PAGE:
February 3, 2022 in Business laws and regulatory issues, Criminal justice developments and reforms, Federal court rulings, Federal Marijuana Laws, Policies and Practices, Medical Marijuana State Laws and Reforms, Who decides | Permalink | Comments (0)
Tuesday, February 1, 2022
The title of this post is the title of this notable new paper available via SSRN and authored by Shaleen Title. (Shaleen Title served as one of five inaugural commissioners of the Massachusetts Cannabis Control Commission from 2017 to 2020, and has been serving as the Distinguished Cannabis Policy Practitioner in Residence at the Drug Enforcement and Policy Center.) Here is the abstract for this paper:
It is a crucial and vulnerable moment for the future of the cannabis market. While states are making historic progress creating paths for small businesses and disenfranchised groups, larger companies are expanding, consolidating, and lobbying for licensing rules to create or maintain oligopolies. Federal legalization will only accelerate the power grab already happening with new, larger conglomerates openly expressing interest. Left unchecked, this scramble for market share threatens to undermine public health and safety and undo bold state-level efforts to build an equitable cannabis marketplace. This paper argues for intentionally applying well-developed antitrust principles to federal cannabis reform now, before monopolization of the market takes place, and offers eight concrete policy recommendations.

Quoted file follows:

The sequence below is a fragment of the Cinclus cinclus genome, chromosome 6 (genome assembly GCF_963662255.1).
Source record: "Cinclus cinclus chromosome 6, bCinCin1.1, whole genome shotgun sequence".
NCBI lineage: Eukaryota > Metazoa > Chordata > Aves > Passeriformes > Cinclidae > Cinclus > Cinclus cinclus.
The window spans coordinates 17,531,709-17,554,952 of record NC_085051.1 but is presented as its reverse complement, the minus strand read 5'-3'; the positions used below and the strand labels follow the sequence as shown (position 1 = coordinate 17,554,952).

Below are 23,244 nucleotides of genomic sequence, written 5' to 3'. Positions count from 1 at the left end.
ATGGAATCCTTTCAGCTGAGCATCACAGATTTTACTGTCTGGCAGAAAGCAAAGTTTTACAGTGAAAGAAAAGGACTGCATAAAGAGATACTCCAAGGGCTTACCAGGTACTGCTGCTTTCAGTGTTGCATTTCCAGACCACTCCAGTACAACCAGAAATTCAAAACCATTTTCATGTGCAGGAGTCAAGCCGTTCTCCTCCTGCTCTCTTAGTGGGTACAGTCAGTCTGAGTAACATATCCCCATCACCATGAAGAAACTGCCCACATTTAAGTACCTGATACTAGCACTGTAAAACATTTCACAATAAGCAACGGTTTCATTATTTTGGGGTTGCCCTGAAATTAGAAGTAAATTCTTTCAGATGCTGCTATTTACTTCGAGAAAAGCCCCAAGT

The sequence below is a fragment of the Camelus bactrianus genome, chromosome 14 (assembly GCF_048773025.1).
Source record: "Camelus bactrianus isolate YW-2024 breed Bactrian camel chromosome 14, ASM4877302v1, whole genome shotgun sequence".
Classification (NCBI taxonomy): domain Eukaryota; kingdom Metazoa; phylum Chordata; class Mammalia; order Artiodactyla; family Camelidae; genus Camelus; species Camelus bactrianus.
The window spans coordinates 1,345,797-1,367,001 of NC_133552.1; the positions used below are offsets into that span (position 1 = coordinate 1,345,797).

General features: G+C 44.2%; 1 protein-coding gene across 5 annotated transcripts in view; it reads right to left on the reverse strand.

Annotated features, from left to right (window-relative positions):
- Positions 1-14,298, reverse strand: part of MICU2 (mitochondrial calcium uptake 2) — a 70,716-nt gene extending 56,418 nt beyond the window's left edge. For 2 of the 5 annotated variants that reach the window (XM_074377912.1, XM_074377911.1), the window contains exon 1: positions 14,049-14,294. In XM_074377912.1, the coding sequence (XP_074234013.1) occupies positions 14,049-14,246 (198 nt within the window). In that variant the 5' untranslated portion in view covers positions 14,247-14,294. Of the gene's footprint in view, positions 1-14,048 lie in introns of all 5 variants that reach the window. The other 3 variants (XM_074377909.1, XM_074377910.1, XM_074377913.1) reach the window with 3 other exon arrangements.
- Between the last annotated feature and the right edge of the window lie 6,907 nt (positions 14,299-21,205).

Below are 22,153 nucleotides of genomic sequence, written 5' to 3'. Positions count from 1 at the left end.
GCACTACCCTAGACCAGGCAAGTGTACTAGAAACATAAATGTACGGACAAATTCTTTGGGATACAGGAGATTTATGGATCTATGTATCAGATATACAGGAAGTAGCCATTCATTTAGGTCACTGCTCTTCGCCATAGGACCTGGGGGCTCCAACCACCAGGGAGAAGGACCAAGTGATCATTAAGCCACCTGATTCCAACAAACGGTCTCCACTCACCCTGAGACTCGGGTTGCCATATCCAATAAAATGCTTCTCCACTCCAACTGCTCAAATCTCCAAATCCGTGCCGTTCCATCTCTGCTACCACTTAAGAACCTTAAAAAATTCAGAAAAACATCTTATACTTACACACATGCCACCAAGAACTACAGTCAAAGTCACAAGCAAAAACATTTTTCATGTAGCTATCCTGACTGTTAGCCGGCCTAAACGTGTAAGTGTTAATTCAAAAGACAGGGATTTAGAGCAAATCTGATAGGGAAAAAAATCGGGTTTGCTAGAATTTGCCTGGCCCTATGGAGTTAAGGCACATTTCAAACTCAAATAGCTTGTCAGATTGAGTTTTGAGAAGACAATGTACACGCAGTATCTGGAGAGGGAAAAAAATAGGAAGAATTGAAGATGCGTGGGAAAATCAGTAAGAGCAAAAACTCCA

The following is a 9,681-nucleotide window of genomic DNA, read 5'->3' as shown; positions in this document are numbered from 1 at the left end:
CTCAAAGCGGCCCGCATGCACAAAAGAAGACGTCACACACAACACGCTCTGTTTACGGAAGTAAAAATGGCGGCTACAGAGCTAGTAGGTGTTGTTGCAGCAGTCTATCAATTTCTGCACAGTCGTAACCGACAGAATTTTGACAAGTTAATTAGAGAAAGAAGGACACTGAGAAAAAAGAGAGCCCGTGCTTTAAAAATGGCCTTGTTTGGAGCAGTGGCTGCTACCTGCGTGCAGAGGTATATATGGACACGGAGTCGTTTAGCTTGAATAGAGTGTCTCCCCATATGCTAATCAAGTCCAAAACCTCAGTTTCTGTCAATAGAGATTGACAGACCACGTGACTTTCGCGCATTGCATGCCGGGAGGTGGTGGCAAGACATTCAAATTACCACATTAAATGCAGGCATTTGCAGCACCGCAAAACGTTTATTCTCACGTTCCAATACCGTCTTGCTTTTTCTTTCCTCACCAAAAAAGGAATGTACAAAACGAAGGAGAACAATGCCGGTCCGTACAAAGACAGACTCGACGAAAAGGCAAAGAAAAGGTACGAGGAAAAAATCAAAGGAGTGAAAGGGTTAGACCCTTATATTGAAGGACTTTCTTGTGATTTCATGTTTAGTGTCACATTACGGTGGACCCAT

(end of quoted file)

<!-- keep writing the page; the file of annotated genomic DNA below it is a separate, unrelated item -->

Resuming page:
Sunday, January 30, 2022
"The Oxymoron of Ethical Cannabis Lawyering: Advising Clients on Breaking the Law Without Violating Ethical Rules"
The title of this post is the title of this new paper recently posted to SSRN and authored by Courtney Pratt, a recent graduate of The Ohio State University Moritz College of Law. (This paper is yet another in the on-going series of student papers supported by the Drug Enforcement and Policy Center.) Here is this latest paper's abstract:
Cannabis companies in the United States operate in a shadowed area of the law where state and federal laws frequently change and often conflict. Cannabis attorneys, who advise cannabis companies in ways similar to other corporate attorneys, must also traverse this grey space. For cannabis attorneys, it is critical to discern whether an action taken by the attorney in furtherance of the cannabis company’s business runs afoul of the rules of professional conduct, which govern attorneys in the United States.